• It’s been hard to miss what’s been going on with New Bedford Public Schools, but here it is in a nutshell: NBPS submitted a turnaround plan, the state is “unimpressed”, talk of a state takeover is in the air, Mayor Mitchell responds (here is his statement). (What does a takeover look like? Here’s what happened in Lawrence last November.)
  • Urban mayors meet to discuss opportunities to work together across southeastern MA.
  • Fall River’s ‘Building Blocks’ program, aimed at cracking down on abandoned and neglected properties, acts as stumbling block for new owners taking on a major rehab because of outdated, imprecise information on current ownership.
  • Governor Patrick visits BCC to tout proposal to do things like centralize functions of the state’s community colleges and provide performance-based funding. Read more about that plan here.
  • Area elected officials–along with some students from Durfee High School–head to Boston to “save Meditech” and ensure that the company’s proposed development (and new jobs) stay in the region.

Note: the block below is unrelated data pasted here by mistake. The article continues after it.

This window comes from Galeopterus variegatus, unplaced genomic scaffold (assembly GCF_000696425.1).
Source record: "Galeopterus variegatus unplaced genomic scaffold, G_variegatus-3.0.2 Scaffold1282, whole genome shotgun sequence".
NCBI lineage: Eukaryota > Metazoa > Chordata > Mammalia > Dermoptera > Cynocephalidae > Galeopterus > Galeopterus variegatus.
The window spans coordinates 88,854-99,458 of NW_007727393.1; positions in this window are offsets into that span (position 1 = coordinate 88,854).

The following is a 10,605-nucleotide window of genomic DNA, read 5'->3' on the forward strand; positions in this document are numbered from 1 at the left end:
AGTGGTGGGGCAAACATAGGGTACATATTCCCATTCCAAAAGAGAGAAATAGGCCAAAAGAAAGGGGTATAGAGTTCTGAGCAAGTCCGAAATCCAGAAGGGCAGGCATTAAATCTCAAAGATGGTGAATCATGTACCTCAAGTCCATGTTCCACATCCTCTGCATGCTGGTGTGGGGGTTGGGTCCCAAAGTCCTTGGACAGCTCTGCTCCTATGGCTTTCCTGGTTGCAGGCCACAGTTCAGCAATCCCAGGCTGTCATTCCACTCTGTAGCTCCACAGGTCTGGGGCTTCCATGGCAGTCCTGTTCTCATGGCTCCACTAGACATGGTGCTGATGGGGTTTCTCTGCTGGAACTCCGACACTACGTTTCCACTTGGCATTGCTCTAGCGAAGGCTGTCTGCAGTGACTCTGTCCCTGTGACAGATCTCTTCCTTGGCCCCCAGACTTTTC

South Coast cities make graduation rate gains

One of the roles of the Urban Initiative is to serve as a knowledge base for people and organizations who share in our mission of supporting the needs of cities like New Bedford and Fall River. This has us fielding regular requests for information, often from nonprofits putting together need statements and making the case for their programming.

When pulling up some school district-level data from a New Bedford nonprofit today, I thought my eyes were playing tricks on me. New Bedford’s graduation rate, which I knew full well to be 53.5%, now stands at 56.4%. Turns out the 2010-11 data is now available, making the uptick news indeed. I dashed over to Fall River’s profile on the Department of Elementary and Secondary Education (DESE) website, knowing that the district has been steadily marching closer to the Massachusetts graduation rate, which now stands at 83.4%. Indeed, this district–which had a graduation rate of just 54.1% in 2007, has now posted a rate of 71.0%. To put this in some context Revere, a district that is considered by DESE to be the highest performing district among Fall River’s ten peer districts (based on size, demographics, and performance), had a graduation rate of 70.6% in 2011.

Here’s a visual to make it even easier to see progress over time, and in context:

Source: District Profiles, MA Department of Elementary and Secondary Education; see ‘Indicators’ tab for graduation rates and more.